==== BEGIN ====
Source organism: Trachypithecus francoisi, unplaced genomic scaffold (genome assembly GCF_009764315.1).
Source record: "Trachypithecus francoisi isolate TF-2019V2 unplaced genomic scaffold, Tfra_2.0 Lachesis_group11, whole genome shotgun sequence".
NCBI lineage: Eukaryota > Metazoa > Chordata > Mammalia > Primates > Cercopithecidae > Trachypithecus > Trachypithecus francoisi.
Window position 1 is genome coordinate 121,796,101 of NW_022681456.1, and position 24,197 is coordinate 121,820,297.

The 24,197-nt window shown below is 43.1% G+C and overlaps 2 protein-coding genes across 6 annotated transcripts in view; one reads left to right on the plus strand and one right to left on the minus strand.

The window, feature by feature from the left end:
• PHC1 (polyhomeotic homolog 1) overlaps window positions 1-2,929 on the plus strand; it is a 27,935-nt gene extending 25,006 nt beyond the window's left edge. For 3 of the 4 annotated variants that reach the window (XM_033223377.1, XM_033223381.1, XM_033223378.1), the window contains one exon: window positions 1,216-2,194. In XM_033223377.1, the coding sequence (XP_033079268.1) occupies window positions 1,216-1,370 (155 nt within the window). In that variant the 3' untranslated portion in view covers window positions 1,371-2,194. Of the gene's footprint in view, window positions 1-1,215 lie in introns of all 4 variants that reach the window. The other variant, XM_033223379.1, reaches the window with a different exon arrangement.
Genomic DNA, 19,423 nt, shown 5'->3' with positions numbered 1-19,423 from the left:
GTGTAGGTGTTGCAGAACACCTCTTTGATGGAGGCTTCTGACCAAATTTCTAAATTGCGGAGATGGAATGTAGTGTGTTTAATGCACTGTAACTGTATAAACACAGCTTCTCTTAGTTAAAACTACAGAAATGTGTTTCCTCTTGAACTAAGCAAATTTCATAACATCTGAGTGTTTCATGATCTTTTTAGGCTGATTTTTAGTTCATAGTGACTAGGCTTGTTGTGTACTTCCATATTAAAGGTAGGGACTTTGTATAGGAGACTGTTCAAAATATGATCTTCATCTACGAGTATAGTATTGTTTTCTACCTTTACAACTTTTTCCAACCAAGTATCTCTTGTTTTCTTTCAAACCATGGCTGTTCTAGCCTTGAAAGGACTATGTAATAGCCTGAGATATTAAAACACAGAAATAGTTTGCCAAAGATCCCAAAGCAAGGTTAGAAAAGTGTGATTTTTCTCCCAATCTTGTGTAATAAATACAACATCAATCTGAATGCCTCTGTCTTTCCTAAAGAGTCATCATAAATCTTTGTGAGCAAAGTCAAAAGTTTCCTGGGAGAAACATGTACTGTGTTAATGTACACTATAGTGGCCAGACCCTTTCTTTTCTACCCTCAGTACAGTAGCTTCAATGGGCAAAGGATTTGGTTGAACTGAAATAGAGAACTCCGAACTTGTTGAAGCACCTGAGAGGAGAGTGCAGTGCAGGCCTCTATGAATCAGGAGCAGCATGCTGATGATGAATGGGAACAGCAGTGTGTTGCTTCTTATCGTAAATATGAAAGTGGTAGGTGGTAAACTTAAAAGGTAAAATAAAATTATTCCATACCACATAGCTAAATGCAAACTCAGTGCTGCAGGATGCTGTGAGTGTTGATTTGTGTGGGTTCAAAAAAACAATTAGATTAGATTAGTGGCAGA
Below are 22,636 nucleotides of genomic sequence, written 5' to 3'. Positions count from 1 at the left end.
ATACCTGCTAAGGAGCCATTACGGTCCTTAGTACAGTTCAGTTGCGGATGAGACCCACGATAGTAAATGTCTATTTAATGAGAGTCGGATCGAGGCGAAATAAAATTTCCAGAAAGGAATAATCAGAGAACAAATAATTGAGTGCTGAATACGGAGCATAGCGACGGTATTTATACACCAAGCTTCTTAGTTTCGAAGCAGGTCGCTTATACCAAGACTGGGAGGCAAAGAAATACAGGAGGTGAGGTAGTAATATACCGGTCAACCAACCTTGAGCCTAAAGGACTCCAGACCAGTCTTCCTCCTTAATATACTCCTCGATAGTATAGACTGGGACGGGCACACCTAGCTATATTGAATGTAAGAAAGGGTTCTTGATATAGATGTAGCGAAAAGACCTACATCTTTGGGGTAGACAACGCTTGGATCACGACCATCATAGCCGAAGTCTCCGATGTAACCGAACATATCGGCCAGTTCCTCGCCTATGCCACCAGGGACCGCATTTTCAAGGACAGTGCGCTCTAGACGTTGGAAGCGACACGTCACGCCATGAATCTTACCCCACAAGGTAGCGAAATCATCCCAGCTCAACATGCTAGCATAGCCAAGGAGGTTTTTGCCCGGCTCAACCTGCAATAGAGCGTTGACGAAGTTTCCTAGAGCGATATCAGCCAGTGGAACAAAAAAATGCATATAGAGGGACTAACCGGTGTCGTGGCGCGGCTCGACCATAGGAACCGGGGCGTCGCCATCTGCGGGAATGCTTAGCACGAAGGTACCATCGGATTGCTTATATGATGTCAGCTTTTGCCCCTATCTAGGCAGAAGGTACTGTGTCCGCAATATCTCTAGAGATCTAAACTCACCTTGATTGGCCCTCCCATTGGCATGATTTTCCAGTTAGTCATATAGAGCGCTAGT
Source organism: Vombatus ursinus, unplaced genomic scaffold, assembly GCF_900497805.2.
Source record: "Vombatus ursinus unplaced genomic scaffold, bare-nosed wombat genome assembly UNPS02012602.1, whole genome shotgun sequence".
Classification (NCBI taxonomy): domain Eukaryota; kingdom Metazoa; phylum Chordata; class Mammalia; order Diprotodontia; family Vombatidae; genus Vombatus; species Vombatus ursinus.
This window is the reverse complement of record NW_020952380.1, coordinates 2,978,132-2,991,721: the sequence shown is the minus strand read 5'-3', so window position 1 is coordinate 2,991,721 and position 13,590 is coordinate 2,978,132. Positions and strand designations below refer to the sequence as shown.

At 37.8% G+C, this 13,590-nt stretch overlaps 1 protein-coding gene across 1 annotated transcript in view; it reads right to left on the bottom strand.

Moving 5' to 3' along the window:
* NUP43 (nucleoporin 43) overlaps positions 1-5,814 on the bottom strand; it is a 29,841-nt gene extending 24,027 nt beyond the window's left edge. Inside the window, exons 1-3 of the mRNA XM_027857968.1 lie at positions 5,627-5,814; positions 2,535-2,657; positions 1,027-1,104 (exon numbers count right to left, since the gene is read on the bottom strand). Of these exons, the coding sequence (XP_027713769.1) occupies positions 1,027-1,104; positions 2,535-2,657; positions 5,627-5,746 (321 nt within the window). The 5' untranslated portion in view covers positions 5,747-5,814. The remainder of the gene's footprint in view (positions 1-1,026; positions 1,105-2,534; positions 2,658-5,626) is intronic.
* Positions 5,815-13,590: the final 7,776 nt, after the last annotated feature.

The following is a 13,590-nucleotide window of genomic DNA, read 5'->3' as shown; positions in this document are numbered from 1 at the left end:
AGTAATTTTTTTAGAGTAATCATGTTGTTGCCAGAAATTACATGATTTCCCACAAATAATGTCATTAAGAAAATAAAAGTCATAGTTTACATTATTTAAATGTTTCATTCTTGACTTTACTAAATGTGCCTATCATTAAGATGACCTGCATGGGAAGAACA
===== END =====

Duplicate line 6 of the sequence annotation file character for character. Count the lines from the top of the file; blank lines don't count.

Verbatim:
The window, feature by feature from the left end: